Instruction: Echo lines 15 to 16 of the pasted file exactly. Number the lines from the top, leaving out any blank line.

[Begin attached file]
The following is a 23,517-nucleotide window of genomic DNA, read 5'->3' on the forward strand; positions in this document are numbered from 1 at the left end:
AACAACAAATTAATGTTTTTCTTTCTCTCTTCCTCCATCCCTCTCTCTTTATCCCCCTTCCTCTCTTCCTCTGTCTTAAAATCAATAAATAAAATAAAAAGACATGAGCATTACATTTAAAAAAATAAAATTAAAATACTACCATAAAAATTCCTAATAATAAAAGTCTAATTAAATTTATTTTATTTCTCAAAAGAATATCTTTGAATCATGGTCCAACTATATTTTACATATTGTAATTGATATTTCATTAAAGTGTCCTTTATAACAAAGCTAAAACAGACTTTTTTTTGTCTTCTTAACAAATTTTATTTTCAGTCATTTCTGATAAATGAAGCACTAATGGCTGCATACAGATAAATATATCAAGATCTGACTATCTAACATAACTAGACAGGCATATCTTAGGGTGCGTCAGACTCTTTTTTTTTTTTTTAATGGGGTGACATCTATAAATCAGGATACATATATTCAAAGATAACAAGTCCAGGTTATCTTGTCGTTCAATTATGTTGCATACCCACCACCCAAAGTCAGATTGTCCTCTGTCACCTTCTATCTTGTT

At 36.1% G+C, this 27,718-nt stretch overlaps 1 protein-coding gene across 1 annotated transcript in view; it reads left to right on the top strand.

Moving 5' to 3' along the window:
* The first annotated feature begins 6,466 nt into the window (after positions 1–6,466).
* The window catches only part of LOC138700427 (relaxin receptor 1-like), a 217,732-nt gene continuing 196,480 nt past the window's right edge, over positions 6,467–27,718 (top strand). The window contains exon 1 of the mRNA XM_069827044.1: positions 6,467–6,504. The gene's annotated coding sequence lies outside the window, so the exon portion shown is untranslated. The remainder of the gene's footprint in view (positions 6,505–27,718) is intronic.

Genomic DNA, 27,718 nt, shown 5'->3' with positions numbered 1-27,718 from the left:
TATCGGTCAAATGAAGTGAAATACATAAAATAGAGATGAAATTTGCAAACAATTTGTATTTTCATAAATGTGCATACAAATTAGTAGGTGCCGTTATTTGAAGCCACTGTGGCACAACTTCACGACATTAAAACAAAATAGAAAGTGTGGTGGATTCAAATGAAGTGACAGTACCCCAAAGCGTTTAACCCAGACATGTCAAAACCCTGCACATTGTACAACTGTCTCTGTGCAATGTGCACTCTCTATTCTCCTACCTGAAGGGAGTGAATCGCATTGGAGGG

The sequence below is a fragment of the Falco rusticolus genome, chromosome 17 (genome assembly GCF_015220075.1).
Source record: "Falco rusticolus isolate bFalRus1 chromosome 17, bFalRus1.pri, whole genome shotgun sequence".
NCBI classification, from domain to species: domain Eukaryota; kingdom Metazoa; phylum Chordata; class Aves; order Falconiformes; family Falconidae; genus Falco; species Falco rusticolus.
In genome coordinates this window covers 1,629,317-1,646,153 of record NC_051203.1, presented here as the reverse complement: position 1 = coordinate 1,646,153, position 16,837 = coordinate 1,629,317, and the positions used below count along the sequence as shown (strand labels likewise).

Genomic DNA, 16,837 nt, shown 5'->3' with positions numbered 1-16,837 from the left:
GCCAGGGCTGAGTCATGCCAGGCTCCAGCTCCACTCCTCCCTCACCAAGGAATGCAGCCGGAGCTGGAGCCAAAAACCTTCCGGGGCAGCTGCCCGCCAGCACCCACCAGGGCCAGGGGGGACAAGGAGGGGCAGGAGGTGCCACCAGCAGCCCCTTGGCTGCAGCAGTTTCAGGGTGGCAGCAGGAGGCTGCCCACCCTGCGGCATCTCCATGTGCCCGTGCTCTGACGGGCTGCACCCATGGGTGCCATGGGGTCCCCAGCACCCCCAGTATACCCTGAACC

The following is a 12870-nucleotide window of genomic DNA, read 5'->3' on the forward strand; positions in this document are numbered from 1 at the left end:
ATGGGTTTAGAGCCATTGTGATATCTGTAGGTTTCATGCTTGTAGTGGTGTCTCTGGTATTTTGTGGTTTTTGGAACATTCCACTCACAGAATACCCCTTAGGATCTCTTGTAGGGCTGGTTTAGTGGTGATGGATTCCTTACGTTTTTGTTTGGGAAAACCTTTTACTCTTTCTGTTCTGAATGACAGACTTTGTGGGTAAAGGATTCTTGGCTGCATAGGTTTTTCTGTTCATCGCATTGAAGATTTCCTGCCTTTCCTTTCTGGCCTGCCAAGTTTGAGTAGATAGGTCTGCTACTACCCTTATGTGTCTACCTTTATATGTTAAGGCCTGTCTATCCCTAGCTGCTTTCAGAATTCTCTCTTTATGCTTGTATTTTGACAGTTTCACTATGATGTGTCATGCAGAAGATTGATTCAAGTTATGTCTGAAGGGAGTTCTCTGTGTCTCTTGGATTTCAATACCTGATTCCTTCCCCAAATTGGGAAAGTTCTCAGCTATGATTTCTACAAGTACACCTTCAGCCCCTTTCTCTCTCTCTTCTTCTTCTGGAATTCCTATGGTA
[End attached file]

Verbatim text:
The following is a 12870-nucleotide window of genomic DNA, read 5'->3' on the forward strand; positions in this document are numbered from 1 at the left end:
ATGGGTTTAGAGCCATTGTGATATCTGTAGGTTTCATGCTTGTAGTGGTGTCTCTGGTATTTTGTGGTTTTTGGAACATTCCACTCACAGAATACCCCTTAGGATCTCTTGTAGGGCTGGTTTAGTGGTGATGGATTCCTTACGTTTTTGTTTGGGAAAACCTTTTACTCTTTCTGTTCTGAATGACAGACTTTGTGGGTAAAGGATTCTTGGCTGCATAGGTTTTTCTGTTCATCGCATTGAAGATTTCCTGCCTTTCCTTTCTGGCCTGCCAAGTTTGAGTAGATAGGTCTGCTACTACCCTTATGTGTCTACCTTTATATGTTAAGGCCTGTCTATCCCTAGCTGCTTTCAGAATTCTCTCTTTATGCTTGTATTTTGACAGTTTCACTATGATGTGTCATGCAGAAGATTGATTCAAGTTATGTCTGAAGGGAGTTCTCTGTGTCTCTTGGATTTCAATACCTGATTCCTTCCCCAAATTGGGAAAGTTCTCAGCTATGATTTCTACAAGTACACCTTCAGCCCCTTTCTCTCTCTCTTCTTCTTCTGGAATTCCTATGGTA